Planning last month's retreat, with its first dedicated cohort of young people, organizers realized the political realities of Jewish and Palestinian participants, as well as Germans and Poles, might produce yet another powder keg.

"These are very tricky questions we're going to be dealing with, how to hold a big container (in which) people can express themselves because it's bound to offend people," Marko said. "We can't tell people to muzzle themselves."

(Ultimately, the Israelis refused to allow visas for the Palestinian students to leave the country. Arab-Israel youth, however, did attend.

Even for Jewish students from Israel -- let alone Arabs -- taking part in a retreat like those organized by Zen Peacemakers is extremely controversial, Marko emphasizes.

"For the Arabs, there's enormous pressure on them not to go there, not to acknowledge any Jewish suffering," she explains. "And even from the Israeli Jewish point of view, you go to Auschwitz as part of the high school groups that are very Zionistic. You walk in with Israeli flags, or with the March of the Living. But you do not go as part of a multinational thing. This is our place, nobody else's place.' The very fact they're doing that is really politically incorrect."

When past retreats gathered to meditate beside the railroad tracks at the selection yard, Bearing Witness coordinator Stern said she watched groups of students from Israel, from Germany and from Poland "walk by each other -- and they don't even look at each other. It really disturbed me How could the Israelis, in particular, leave Auschwitz without growing hate, without increased anger at the Poles and the Germans?"

Then an Israeli teacher suggested he could find grant money to bring a small group of Jewish and Arab teens to the camp before they reach the age of military conscription and begin to confront each other at checkpoints and conflicts.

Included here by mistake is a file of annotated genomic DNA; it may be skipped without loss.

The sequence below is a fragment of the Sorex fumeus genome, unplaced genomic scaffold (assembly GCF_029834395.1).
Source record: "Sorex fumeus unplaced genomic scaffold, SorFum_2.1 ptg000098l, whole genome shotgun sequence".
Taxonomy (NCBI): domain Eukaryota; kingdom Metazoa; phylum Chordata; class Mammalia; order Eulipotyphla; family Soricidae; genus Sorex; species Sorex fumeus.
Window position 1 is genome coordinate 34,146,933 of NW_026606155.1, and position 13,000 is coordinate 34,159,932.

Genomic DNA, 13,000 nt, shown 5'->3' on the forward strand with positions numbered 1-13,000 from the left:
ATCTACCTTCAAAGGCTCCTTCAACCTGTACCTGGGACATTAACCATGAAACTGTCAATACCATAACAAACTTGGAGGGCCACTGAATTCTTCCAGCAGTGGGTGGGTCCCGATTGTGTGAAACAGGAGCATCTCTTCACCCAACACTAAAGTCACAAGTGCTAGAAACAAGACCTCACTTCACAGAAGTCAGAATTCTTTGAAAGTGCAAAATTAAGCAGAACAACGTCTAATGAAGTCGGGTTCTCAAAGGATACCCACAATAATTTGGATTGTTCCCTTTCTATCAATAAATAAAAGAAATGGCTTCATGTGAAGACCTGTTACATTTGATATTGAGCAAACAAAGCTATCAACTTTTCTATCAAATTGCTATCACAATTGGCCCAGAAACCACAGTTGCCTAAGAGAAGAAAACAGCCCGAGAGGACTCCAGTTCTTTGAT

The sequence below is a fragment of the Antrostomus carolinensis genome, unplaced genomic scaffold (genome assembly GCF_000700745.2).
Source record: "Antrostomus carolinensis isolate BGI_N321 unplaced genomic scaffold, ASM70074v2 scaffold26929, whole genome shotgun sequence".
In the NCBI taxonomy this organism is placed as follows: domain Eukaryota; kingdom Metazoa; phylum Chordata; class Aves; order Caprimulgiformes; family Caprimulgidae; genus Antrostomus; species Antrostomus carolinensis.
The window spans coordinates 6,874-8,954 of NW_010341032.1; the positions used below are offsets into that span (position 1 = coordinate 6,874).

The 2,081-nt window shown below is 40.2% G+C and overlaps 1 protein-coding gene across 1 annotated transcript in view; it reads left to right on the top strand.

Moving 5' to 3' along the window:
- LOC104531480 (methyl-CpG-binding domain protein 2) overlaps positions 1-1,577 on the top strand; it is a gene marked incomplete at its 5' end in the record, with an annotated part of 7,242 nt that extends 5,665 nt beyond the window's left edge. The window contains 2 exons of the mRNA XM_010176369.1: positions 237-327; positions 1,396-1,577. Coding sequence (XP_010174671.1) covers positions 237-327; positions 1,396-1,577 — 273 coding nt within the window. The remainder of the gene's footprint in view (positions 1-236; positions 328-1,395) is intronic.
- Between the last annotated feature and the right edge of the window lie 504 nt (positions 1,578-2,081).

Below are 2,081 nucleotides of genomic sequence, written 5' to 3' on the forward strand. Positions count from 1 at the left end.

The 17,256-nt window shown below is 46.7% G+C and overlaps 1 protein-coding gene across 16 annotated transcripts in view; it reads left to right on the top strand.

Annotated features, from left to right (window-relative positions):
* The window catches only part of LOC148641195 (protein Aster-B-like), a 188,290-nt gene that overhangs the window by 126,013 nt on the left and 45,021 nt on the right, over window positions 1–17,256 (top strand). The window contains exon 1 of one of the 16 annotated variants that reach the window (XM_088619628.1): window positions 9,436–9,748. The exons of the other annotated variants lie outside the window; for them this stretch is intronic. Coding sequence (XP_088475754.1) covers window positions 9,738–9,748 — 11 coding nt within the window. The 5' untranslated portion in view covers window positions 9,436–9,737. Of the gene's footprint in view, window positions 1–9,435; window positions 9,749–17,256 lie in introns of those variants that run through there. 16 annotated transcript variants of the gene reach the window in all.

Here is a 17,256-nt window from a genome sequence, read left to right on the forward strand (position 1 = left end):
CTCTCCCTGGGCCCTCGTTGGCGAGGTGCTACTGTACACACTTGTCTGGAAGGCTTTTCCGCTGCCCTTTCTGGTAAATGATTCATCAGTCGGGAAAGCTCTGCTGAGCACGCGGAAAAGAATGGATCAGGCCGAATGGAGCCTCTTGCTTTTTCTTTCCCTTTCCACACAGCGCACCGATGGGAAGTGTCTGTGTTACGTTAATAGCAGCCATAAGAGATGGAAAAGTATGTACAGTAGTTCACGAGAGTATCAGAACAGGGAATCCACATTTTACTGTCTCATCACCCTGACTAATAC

For Stern, who has long wanted to bring teens together at Auschwitz, "It was just a dream come true."

If the point of meditation is to drop back to a state of "not knowing," where there is no "other," so we can actually "bear witness" to a deeper reality, then Marko says she doesn't worry about the conflicts that arise when participants speak their truths at Auschwitz.

"There's something so true and raw about it, you can't lie. My trust is of the place," she says. "They hear each other and they bear witness to their own reactions except in this retreat, it leads in a whole different direction than what happened there 70 years ago. It comes out of exactly the fact that there are all these different people: they dress different, they look different, they talk different languages and there's an enormous intuitive sense of oneness out of it."

Those personal truths

When Stern pushed into the crematorium's ash pit a stone she'd brought to memorialize killed family members, her hand came out coated in mud flaked with human bone fragments.

"My inclination was to wipe it off," she says. "But I didn't want to treat it like garbage. The dirt there is very, very powerful.

Yet the awakenings during the five-day retreats aren't just to the atrocities that happened there, organizers say.